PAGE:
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Flashcards in Peripheral Blood Deck (61):
1

major components of blood

Formed elements (erythrocytes, leukocytes, platelets)
Blood plasma (PRO-rich liquid, electrolytes)

2

Blood proteins

In blood plasma; albumin, globulins, fibrinogen, complement proteins

3

albumin

blood plasma PRO that maintains osmotic pressure of blood and transports water-insoluble substances

4

globulin

blood plasma PRO; usually gamma globulins that are antibodies

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fibrinogen

blood plasma PRO necessary for blood coagulation via formation of fibrin

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complement PRO

blood plasma PRO important in inflammation and destruction of microorganisms

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hematocrit tube contents

Hematocrit (bottom): % of blood volume made of RBCs (41% females, 45% males)
Buffy coat (middle): leukocytes and platelets (1%)
Plasma (top): leftover PRO and electrolytes (>50%)

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What does low hematocrit tell you?

Anemia

9

What does high buffy coat value tell you?

since more leukocytes/platelets:
-localized/systemic infection
-blood malignancy

10

Erythrocyte size/color

6.5 to 8 microns in diameter
-deeper pink (eosin) at periphery

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fetal RBC

do have nuclei, but after birth they are made without nuclei, and the old fetal cells just die out

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purpose of RBC biconcave shape

provides large SA:V ratio (40% greater surface area than sphere)
-facilitates gas exchange
-can change shape to pass thru capillaries

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rouleaux

aggregate stack of RBCs in small blood vessels

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purpose of RBC cytoplasmic viscosity

higher intracellular hemoglobin concentration

15

RBC membrane skeleton

influences deformability and stability against shearing
spectrin - creates tracks between the different PRO on skeleton
actin - different from muscle actin; stabilizes some glycoPRO
protein 4.1 - connects spectrin to actin
ankyrin - connects spectrin to band 3 transport PRO

16

hemoglobin

about 1/3 of RBC weight, globular chromoprotein
globular PRO that is responsible for cytoplasmic viscosity and eosinophilia of RBC

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Sickle cell anemia mutation

changes glu --> val in DNA coding for B-chain of adult Hb

18

HbS

hemoglobin in sickle cell anemia
-insoluble at low O2 tension and crystallizes out

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RBC of sickle cell anemia

inflexibility and reduced life span can lead to anemia (low Hb)

increased blood viscosity can lead to ischemia (reduced blood supply)

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RBC life span

120 days, removed from circulation by macrophages in spleen, liver, bone marrow

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reticulocytes

NOT RETICULAR CELLS (those make collagen III)

young RBCs with some rRNA in cytoplasm, stained by brilliant cresyl blue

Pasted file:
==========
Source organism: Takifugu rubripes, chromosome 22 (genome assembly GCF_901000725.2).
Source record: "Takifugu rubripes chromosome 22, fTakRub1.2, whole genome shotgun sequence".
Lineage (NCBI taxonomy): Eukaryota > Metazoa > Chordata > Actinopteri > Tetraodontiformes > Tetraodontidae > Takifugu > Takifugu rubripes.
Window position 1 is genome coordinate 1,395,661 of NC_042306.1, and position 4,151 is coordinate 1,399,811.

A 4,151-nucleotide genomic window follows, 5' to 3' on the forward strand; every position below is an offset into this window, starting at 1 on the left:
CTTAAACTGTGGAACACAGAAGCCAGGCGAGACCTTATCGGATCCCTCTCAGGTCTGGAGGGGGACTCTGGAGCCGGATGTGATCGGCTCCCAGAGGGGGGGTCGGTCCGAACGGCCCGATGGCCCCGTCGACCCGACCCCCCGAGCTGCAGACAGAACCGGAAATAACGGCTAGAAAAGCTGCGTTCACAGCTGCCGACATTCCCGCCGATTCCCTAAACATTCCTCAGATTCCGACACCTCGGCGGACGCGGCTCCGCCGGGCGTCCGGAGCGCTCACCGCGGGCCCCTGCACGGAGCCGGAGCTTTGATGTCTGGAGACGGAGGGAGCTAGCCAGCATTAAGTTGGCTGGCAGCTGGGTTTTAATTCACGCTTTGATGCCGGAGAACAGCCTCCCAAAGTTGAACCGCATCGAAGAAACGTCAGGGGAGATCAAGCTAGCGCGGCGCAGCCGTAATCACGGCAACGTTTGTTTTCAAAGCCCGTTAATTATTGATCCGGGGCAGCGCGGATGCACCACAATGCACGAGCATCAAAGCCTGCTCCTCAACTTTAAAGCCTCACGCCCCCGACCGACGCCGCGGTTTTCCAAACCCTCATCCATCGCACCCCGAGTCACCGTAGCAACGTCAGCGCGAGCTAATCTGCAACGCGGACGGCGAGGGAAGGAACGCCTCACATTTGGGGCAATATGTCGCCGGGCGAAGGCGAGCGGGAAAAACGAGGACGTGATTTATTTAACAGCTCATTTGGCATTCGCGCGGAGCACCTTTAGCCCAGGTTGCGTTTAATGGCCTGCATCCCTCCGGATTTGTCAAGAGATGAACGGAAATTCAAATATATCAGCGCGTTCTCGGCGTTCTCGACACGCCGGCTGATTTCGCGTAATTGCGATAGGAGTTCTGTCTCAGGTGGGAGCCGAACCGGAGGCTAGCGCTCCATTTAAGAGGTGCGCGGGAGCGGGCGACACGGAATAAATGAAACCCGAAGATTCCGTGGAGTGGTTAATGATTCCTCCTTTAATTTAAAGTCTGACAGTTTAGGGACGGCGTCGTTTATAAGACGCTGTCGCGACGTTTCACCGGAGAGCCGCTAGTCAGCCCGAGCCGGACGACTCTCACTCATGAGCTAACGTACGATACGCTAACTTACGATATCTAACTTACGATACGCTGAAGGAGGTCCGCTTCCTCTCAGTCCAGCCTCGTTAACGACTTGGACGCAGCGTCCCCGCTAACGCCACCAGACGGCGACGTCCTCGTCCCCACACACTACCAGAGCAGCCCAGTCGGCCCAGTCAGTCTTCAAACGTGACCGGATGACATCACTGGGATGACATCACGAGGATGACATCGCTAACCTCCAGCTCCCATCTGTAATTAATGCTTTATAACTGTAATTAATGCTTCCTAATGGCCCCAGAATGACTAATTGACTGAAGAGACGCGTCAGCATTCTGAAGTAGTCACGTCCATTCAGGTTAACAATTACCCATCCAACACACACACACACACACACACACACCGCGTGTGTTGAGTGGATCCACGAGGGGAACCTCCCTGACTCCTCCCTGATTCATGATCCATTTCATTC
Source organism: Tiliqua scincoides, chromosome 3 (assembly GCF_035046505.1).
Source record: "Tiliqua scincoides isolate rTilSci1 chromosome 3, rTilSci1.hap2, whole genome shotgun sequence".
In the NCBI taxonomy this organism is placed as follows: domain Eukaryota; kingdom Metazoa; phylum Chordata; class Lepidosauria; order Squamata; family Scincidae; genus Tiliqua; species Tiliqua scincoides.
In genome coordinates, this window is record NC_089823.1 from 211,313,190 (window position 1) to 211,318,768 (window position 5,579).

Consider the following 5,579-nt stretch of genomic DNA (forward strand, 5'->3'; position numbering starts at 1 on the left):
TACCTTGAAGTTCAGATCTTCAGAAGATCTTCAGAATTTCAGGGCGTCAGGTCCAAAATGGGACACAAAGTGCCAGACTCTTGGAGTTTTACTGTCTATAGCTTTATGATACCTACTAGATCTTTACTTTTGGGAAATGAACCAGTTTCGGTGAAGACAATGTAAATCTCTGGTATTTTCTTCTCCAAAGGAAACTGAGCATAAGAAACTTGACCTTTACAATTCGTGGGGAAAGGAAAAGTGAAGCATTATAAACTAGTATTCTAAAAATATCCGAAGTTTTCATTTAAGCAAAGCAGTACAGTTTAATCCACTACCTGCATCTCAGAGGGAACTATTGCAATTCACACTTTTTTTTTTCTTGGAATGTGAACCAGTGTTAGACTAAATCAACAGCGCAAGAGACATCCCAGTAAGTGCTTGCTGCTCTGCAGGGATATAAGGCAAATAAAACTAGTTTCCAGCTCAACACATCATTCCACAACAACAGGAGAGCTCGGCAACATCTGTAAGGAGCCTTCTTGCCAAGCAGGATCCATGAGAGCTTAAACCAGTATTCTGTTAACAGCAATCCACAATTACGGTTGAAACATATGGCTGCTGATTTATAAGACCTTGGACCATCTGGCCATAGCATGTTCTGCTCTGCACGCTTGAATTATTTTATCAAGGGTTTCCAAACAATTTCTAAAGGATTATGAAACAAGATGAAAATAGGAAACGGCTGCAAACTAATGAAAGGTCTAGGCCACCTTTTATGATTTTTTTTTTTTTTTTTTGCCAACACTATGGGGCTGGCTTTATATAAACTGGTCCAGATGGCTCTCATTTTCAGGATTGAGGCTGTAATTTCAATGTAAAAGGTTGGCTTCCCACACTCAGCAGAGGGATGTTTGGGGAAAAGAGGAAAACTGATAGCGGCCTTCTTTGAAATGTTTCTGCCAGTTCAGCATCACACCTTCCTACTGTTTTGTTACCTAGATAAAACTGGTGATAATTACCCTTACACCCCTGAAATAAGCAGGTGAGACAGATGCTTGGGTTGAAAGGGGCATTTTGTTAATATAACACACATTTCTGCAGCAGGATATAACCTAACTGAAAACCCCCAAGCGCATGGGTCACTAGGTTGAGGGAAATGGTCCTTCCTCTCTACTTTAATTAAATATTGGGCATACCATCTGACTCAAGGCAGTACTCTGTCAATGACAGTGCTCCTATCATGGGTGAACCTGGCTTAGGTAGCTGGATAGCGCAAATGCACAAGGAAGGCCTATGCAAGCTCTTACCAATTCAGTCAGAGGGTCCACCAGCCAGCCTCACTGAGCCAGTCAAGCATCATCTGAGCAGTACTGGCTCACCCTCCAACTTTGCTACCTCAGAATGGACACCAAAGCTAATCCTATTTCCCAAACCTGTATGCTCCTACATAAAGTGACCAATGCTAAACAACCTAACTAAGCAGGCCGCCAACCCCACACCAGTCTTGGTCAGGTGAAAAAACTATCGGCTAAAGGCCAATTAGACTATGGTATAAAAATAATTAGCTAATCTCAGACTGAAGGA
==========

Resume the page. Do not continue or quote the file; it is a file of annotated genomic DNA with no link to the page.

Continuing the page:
-about 1% of circulating RBC, so can be used as rough estimate of rate of erythropoiesis
-help monitor anemia, bone marrow regeneration, and hematopoetic restoration after therapy

22

percentages of leukocytes in a normal person

neutrophils: 60-70%
euosinophils: 2-4%
basophils: <1%
lymphocytes: 20-30%
monocyte/macrophages: 3-8%

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diapedesis

used to think was paracellular movement (between cells), but found to be transcellular (through cells)

24

neutrophils (structure/contents)

2-5 lobes of same nucleus, connected by bridges, all heterochromatic
-no nucleoli
-salmon pink cytoplasm due to 80% specific granules (small), with few mitochondria, small Golgi, poorly developed RER, few ribosomes, some glycogen
-20% azurophilic granules (large, from primary lysosomes)

25

neutrophil specific granule contents

work together for phagocytosis
lysozyme - hydrolyzes glycosides in bacterial cell wall
lactoferrin - binds Fe
alkaline phosphatase, collagenase

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neutrophil azurophilic granule contents

menu of hydrolytic enzymes (from primary lysosomes) to hydrolyze dead bacteria
-myeloperoxidase and lactoferrin - within microvesicles, have antibacterial activity
-create cytokines

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neutrophil respiratory burst

uses up O2 to form superoxide anions to kill bacteria

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neutrophil netosis

release of mesh-like structure capable of trapping microbes

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eosinophil

bilobed nucleus with only large specific (eosinophilic) granules w/ crystalline core (w/ major basic PRO)
-same size as neutrophils

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eosinophil specific granule contents

acid phosphatase, arylsulfatase, B-glucuronidase, cathespin, phospholipase, RNAase, eosinophilic peroxidase, major basic PRO, histaminase, eosinophil cationic PRO, eosinophil-derived neurotoxin

31

eosinophil function

-kill parasitic worm larvae (major basic PRO)
-phagocytosis of Ag-Ab complexes (via hydrolytic enzymes)
-inactive mediators of inflammation (histamine, SRS-A)
-make lipid mediators of inflammation (leukotrienes)
--do one or the other depending on situation
-produce cytokines (ILs) to promote self-survival, enhance activity, and act on immune system
-play role in asthma (infiltrate bronchial mucosa for bronchoconstriction, excess mucus secretion, inflammation, and airway remodeling (hyper-responsiveness)